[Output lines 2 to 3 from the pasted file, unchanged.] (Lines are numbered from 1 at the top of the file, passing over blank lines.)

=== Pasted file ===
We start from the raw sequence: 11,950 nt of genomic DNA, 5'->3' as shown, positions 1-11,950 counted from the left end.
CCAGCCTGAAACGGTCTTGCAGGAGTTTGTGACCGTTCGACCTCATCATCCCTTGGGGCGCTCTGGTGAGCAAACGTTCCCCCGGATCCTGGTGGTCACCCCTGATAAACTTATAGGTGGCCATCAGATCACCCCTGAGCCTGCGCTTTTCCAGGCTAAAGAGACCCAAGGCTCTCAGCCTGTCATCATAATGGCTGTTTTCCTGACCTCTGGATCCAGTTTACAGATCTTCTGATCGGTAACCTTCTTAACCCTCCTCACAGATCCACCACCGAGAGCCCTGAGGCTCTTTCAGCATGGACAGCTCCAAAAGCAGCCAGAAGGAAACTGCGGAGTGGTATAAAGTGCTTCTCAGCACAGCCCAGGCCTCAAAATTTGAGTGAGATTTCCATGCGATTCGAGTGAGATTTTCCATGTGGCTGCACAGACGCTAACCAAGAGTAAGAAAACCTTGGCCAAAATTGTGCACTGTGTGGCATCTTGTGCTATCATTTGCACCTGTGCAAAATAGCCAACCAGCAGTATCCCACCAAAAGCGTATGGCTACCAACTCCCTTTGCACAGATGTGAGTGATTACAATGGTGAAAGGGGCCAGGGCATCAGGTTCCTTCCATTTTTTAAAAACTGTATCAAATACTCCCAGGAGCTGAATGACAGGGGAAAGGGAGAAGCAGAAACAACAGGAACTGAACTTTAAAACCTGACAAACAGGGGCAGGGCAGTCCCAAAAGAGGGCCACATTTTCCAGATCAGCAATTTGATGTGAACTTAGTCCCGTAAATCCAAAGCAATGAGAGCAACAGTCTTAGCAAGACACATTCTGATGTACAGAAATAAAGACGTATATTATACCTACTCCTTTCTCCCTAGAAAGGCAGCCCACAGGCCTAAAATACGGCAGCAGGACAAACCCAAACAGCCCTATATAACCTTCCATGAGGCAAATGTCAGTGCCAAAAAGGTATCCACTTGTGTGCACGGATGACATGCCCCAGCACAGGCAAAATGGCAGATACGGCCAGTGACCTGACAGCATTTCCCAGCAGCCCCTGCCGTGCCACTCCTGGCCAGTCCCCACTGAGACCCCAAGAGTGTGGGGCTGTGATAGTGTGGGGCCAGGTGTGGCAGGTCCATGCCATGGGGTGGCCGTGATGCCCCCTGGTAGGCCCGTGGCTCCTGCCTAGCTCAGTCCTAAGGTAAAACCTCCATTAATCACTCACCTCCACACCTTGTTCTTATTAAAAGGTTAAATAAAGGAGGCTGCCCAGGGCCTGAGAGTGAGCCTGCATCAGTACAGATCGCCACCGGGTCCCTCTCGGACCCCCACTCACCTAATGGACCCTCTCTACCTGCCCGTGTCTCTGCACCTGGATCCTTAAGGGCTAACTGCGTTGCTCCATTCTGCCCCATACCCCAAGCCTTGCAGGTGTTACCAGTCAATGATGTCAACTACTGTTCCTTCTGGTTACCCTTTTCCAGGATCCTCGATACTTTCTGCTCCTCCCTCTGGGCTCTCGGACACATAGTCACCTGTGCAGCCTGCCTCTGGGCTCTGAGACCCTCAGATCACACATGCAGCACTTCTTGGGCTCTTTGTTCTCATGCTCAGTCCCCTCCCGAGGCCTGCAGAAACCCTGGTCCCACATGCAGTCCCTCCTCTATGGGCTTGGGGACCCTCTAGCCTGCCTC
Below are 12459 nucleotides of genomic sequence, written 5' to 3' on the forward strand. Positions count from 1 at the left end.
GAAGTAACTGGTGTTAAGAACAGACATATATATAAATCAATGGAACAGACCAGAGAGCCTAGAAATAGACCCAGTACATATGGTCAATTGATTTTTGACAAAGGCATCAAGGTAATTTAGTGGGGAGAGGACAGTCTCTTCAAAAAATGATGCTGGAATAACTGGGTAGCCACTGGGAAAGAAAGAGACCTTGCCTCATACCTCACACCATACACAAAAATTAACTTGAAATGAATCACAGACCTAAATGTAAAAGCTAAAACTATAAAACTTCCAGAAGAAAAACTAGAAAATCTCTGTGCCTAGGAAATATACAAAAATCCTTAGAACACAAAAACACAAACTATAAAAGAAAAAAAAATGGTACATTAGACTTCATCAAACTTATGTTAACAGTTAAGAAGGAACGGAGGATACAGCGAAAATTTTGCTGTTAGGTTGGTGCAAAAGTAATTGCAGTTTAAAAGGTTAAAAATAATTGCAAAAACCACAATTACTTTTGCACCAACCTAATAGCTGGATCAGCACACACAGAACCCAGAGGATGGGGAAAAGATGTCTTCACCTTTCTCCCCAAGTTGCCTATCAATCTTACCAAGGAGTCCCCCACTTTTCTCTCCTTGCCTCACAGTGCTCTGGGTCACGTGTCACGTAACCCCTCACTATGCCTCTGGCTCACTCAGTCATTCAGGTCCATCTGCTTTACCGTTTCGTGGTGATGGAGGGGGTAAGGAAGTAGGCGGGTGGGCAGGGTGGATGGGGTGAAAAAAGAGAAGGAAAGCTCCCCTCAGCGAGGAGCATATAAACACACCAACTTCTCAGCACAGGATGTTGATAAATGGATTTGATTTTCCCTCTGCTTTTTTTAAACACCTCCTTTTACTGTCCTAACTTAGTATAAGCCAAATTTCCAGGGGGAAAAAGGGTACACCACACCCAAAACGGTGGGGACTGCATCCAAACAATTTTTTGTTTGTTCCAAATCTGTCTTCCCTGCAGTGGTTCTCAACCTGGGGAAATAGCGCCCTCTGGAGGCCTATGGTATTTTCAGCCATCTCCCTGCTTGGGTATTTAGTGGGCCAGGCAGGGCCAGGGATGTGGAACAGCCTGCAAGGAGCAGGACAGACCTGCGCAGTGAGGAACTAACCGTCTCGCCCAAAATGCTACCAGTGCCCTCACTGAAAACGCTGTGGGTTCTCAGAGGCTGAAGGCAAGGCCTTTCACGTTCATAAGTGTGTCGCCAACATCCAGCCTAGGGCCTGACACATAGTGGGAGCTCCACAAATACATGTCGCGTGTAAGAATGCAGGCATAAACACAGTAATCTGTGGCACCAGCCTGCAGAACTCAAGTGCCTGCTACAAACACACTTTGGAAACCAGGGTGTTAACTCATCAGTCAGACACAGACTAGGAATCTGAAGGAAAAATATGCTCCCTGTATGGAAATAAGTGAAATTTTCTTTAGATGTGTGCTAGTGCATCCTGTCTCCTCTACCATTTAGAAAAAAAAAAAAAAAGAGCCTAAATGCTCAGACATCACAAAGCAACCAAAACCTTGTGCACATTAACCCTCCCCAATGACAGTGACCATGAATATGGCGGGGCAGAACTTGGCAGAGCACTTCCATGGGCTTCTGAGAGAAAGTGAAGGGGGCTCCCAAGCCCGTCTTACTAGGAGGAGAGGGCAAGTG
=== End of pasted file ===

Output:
CCAGCCTGAAACGGTCTTGCAGGAGTTTGTGACCGTTCGACCTCATCATCCCTTGGGGCGCTCTGGTGAGCAAACGTTCCCCCGGATCCTGGTGGTCACCCCTGATAAACTTATAGGTGGCCATCAGATCACCCCTGAGCCTGCGCTTTTCCAGGCTAAAGAGACCCAAGGCTCTCAGCCTGTCATCATAATGGCTGTTTTCCTGACCTCTGGATCCAGTTTACAGATCTTCTGATCGGTAACCTTCTTAACCCTCCTCACAGATCCACCACCGAGAGCCCTGAGGCTCTTTCAGCATGGACAGCTCCAAAAGCAGCCAGAAGGAAACTGCGGAGTGGTATAAAGTGCTTCTCAGCACAGCCCAGGCCTCAAAATTTGAGTGAGATTTCCATGCGATTCGAGTGAGATTTTCCATGTGGCTGCACAGACGCTAACCAAGAGTAAGAAAACCTTGGCCAAAATTGTGCACTGTGTGGCATCTTGTGCTATCATTTGCACCTGTGCAAAATAGCCAACCAGCAGTATCCCACCAAAAGCGTATGGCTACCAACTCCCTTTGCACAGATGTGAGTGATTACAATGGTGAAAGGGGCCAGGGCATCAGGTTCCTTCCATTTTTTAAAAACTGTATCAAATACTCCCAGGAGCTGAATGACAGGGGAAAGGGAGAAGCAGAAACAACAGGAACTGAACTTTAAAACCTGACAAACAGGGGCAGGGCAGTCCCAAAAGAGGGCCACATTTTCCAGATCAGCAATTTGATGTGAACTTAGTCCCGTAAATCCAAAGCAATGAGAGCAACAGTCTTAGCAAGACACATTCTGATGTACAGAAATAAAGACGTATATTATACCTACTCCTTTCTCCCTAGAAAGGCAGCCCACAGGCCTAAAATACGGCAGCAGGACAAACCCAAACAGCCCTATATAACCTTCCATGAGGCAAATGTCAGTGCCAAAAAGGTATCCACTTGTGTGCACGGATGACATGCCCCAGCACAGGCAAAATGGCAGATACGGCCAGTGACCTGACAGCATTTCCCAGCAGCCCCTGCCGTGCCACTCCTGGCCAGTCCCCACTGAGACCCCAAGAGTGTGGGGCTGTGATAGTGTGGGGCCAGGTGTGGCAGGTCCATGCCATGGGGTGGCCGTGATGCCCCCTGGTAGGCCCGTGGCTCCTGCCTAGCTCAGTCCTAAGGTAAAACCTCCATTAATCACTCACCTCCACACCTTGTTCTTATTAAAAGGTTAAATAAAGGAGGCTGCCCAGGGCCTGAGAGTGAGCCTGCATCAGTACAGATCGCCACCGGGTCCCTCTCGGACCCCCACTCACCTAATGGACCCTCTCTACCTGCCCGTGTCTCTGCACCTGGATCCTTAAGGGCTAACTGCGTTGCTCCATTCTGCCCCATACCCCAAGCCTTGCAGGTGTTACCAGTCAATGATGTCAACTACTGTTCCTTCTGGTTACCCTTTTCCAGGATCCTCGATACTTTCTGCTCCTCCCTCTGGGCTCTCGGACACATAGTCACCTGTGCAGCCTGCCTCTGGGCTCTGAGACCCTCAGATCACACATGCAGCACTTCTTGGGCTCTTTGTTCTCATGCTCAGTCCCCTCCCGAGGCCTGCAGAAACCCTGGTCCCACATGCAGTCCCTCCTCTATGGGCTTGGGGACCCTCTAGCCTGCCTC
Below are 12459 nucleotides of genomic sequence, written 5' to 3' on the forward strand. Positions count from 1 at the left end.